The National Trust for Historic Preservation announced this week that Mt. Vernon Arsenal, which later became Searcy Hospital, is one of America’s 11 Most Endangered Historic Places for 2019.

$21 Million Study Will Research Health Disparities in the Rural South

People who live in the rural South are more likely to die sooner than people in other parts of the country. A new study funded by the National Institutes of Health tries to figure out why.

UAB Closing Residential Addiction Unit to Expand Other Services

UAB hospital recently announced it will close its residential addiction treatment unit, which has provided overnight care for patients with substance use disorder for more than 20 years. Some are criticizing the decision, but officials say the closure is part of a bigger plan.

Crime Wave Highlights Barriers Between Police and Hispanic Community

Recently there’s been a surge in crimes targeting the Hispanic community in and around Birmingham. Police want victims to feel comfortable reporting the incidents, but that means overcoming some roadblocks.

Jeffco Commission Approves UAB-Led Authority for Cooper Green

The Jefferson County Commission approved a resolution Thursday to allow UAB to manage operations at the county’s indigent care clinic.

Trash Talk: Why Doesn’t Birmingham Recycle More?

One way to reduce the amount of trash is to recycle more. That’s a challenge in the city of Birmingham.

SPLC Proposes ‘Collaborative Process’ to Address Prison Crisis

The Southern Poverty Law Center sent a letter Tuesday to Gov. Kay Ivey and state Department of Corrections Commissioner Jeff Dunn proposing its own plan to address the state’s prison crisis.

UAB Launches Program to Improve Treatment of Opioid Overdose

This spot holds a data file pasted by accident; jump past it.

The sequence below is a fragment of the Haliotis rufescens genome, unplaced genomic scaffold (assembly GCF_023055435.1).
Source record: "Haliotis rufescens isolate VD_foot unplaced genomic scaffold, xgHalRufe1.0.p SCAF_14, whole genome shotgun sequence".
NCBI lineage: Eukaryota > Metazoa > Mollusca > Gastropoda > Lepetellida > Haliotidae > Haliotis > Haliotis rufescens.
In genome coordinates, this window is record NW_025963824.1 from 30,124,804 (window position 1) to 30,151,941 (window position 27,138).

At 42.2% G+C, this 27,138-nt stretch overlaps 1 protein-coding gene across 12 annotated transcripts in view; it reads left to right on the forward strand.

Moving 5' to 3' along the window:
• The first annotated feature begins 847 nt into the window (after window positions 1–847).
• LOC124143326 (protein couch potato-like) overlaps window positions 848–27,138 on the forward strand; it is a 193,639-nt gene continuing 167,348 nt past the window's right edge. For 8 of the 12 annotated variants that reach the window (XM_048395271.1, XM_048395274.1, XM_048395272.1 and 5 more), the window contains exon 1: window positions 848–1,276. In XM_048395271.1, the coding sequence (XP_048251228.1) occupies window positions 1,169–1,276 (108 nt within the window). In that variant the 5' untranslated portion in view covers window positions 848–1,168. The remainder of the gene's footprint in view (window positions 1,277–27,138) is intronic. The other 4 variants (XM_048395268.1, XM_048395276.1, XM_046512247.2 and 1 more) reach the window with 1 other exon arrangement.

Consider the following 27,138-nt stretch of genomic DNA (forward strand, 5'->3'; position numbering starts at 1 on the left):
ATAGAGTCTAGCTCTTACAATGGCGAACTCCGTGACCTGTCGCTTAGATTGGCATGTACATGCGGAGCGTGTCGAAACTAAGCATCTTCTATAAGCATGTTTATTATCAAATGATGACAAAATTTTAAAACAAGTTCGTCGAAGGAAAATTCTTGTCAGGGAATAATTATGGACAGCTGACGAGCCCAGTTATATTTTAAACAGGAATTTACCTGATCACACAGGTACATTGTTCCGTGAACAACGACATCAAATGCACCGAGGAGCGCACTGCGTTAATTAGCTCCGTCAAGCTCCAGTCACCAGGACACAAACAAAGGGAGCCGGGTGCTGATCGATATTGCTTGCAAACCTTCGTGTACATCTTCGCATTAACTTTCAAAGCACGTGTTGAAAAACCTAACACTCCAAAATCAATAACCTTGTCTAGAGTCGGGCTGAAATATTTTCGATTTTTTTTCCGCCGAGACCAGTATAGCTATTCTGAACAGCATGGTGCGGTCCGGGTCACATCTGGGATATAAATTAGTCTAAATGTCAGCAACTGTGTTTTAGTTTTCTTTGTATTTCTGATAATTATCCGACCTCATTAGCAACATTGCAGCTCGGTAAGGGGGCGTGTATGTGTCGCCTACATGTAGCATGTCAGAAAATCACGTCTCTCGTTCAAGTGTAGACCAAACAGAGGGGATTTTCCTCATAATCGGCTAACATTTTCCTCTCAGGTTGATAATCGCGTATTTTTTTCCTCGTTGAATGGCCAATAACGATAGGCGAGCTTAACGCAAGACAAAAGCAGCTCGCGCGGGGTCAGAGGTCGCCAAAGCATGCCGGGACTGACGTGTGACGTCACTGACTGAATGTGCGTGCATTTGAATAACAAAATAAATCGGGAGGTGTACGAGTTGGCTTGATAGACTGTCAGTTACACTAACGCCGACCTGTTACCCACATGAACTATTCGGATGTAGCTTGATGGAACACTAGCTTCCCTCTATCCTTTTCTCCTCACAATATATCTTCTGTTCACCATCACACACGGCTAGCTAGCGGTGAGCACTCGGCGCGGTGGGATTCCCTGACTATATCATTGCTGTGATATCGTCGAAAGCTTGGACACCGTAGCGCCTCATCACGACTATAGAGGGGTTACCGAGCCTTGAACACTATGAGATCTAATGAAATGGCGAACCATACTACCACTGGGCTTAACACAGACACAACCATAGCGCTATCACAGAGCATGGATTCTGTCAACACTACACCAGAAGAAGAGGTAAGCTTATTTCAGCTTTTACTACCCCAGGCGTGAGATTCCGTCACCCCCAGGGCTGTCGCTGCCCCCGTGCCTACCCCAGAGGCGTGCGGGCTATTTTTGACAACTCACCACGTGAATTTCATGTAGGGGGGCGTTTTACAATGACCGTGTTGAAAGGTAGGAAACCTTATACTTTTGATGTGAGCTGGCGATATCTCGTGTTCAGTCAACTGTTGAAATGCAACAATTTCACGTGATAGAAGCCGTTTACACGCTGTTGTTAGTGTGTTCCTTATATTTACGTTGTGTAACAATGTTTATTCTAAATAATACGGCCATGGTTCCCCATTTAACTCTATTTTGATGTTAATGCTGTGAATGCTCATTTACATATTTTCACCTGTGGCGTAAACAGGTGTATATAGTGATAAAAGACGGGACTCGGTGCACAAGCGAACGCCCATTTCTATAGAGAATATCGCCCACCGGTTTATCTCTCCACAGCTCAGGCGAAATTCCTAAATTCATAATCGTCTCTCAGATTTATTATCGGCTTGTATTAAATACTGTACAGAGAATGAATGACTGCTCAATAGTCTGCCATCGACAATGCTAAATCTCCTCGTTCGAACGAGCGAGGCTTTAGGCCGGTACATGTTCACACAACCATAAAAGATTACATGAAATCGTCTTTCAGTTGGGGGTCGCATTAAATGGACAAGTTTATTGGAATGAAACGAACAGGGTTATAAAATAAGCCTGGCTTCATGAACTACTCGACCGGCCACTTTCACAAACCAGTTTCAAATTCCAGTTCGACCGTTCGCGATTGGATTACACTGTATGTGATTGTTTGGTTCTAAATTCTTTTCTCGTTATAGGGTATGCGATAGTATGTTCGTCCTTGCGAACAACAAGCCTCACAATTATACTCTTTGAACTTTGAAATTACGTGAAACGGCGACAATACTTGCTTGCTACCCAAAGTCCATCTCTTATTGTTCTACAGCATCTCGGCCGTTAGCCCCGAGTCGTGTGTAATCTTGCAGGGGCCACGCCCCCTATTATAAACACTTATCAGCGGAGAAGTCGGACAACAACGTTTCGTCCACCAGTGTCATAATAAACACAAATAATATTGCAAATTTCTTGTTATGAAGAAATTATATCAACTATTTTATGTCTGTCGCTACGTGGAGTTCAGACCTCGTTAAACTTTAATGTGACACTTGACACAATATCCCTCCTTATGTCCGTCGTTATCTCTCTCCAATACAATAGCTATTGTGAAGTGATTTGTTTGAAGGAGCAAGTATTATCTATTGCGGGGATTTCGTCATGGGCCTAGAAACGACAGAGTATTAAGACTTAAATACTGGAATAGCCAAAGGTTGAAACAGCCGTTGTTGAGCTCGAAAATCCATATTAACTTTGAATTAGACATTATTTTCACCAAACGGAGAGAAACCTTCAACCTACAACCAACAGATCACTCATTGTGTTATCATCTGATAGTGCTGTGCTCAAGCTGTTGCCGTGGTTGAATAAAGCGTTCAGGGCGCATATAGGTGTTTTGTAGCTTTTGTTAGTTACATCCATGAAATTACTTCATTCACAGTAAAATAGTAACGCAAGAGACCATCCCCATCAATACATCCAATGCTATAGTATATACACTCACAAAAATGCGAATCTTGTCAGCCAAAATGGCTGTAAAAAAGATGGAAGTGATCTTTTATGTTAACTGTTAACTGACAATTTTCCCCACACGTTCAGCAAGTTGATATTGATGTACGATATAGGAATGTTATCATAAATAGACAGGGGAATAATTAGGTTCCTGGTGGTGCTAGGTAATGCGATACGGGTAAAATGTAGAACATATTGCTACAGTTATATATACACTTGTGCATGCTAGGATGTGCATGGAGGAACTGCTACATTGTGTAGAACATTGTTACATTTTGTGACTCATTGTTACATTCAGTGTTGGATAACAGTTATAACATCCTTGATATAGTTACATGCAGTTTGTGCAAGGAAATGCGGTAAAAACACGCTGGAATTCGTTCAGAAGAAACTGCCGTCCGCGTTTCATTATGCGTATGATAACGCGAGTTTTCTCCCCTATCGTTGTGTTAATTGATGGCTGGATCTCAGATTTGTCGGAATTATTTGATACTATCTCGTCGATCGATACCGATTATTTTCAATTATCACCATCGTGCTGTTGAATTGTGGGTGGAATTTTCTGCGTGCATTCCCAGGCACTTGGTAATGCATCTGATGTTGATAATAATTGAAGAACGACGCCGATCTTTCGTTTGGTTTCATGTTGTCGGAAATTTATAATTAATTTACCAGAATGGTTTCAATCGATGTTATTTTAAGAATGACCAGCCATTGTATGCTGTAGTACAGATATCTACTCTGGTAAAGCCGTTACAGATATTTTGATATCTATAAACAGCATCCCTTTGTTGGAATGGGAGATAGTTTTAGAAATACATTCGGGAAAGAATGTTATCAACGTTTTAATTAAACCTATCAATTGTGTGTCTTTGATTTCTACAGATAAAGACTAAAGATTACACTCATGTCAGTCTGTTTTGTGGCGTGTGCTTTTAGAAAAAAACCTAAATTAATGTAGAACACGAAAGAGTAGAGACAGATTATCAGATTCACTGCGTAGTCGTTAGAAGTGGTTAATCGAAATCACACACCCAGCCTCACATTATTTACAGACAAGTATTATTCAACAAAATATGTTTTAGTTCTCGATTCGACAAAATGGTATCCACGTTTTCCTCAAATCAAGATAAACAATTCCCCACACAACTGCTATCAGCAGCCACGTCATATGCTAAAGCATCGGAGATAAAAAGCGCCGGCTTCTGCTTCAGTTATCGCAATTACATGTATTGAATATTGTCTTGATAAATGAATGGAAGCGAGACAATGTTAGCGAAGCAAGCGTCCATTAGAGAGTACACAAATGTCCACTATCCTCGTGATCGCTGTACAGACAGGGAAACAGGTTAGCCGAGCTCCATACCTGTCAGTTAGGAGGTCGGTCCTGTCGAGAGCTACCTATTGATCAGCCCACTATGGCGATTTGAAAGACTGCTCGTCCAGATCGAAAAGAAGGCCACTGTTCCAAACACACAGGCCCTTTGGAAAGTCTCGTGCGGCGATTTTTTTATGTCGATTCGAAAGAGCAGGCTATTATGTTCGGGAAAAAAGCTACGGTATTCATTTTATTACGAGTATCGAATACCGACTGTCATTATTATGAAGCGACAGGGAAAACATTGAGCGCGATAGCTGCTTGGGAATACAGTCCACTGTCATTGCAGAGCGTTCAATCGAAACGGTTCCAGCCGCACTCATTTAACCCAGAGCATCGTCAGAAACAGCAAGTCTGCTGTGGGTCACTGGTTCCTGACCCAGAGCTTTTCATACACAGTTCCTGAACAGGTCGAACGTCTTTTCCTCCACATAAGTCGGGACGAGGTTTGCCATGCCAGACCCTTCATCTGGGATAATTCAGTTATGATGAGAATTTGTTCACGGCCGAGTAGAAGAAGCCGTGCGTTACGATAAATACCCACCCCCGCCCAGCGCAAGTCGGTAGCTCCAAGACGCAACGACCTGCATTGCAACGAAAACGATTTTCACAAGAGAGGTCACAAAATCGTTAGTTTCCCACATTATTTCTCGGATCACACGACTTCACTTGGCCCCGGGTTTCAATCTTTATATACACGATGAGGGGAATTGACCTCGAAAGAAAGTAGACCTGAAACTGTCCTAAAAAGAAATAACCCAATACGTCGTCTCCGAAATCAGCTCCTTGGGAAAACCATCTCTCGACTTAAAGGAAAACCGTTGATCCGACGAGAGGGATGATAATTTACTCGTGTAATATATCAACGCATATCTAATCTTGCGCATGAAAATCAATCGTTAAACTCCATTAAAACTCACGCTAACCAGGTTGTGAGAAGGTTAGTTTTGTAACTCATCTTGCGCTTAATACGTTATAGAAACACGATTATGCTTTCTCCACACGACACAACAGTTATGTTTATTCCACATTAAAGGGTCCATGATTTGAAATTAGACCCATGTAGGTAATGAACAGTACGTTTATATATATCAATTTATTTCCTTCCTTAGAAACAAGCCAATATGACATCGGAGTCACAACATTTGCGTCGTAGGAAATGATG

UAB’s Emergency Department is starting a new program to better treat patients with opioid use disorder. The initiative focuses on increasing the use of a drug called Suboxone.

DOJ Alleges Alabama Prisons Violate the Constitution

The Department of Justice released a report Wednesday alleging that violence and other dangerous conditions in the state’s male prisons violate the Eighth Amendment of the Constitution.

Jeffco Health Officials: Violence is a Public Health Issue

Violence is the newest strategic focus for the Jefferson County Department of Health. It was one of several topics discussed in Tuesday’s annual State of Health in Jefferson County address.

Officials Investigate Fish Kill Along Black Warrior River

State officials are looking into a fish kill that happened near Alabama Power’s Plant Gorgas in Walker County. Environmental advocates say they found at least 100 dead fish downstream of the plant.

Alabama is Offering Free Genetic Testing. Here’s Why.

Scientists in Alabama want to capture a statewide genetic footprint. Free testing, they say, can help residents detect their risk for disease and bolster future genomic research.